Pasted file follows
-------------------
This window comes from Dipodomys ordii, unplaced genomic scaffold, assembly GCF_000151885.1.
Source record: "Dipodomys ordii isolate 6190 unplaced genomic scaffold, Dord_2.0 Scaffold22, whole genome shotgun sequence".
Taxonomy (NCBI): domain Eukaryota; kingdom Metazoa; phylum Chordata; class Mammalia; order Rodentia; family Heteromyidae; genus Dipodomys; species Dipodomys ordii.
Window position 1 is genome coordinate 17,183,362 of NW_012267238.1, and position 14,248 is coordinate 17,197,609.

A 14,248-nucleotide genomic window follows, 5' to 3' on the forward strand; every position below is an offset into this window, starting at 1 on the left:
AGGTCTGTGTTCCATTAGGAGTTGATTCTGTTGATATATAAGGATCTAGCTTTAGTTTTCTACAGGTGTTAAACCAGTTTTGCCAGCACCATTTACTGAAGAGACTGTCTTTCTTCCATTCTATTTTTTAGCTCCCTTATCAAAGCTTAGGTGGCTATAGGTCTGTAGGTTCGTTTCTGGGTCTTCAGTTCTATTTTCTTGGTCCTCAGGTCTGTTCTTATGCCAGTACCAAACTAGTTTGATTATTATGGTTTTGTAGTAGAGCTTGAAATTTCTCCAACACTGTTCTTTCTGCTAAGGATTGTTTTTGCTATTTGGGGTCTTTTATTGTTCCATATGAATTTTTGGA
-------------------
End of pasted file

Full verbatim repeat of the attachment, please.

This window comes from Dipodomys ordii, unplaced genomic scaffold, assembly GCF_000151885.1.
Source record: "Dipodomys ordii isolate 6190 unplaced genomic scaffold, Dord_2.0 Scaffold22, whole genome shotgun sequence".
Taxonomy (NCBI): domain Eukaryota; kingdom Metazoa; phylum Chordata; class Mammalia; order Rodentia; family Heteromyidae; genus Dipodomys; species Dipodomys ordii.
Window position 1 is genome coordinate 17,183,362 of NW_012267238.1, and position 14,248 is coordinate 17,197,609.

A 14,248-nucleotide genomic window follows, 5' to 3' on the forward strand; every position below is an offset into this window, starting at 1 on the left:
AGGTCTGTGTTCCATTAGGAGTTGATTCTGTTGATATATAAGGATCTAGCTTTAGTTTTCTACAGGTGTTAAACCAGTTTTGCCAGCACCATTTACTGAAGAGACTGTCTTTCTTCCATTCTATTTTTTAGCTCCCTTATCAAAGCTTAGGTGGCTATAGGTCTGTAGGTTCGTTTCTGGGTCTTCAGTTCTATTTTCTTGGTCCTCAGGTCTGTTCTTATGCCAGTACCAAACTAGTTTGATTATTATGGTTTTGTAGTAGAGCTTGAAATTTCTCCAACACTGTTCTTTCTGCTAAGGATTGTTTTTGCTATTTGGGGTCTTTTATTGTTCCATATGAATTTTTGGA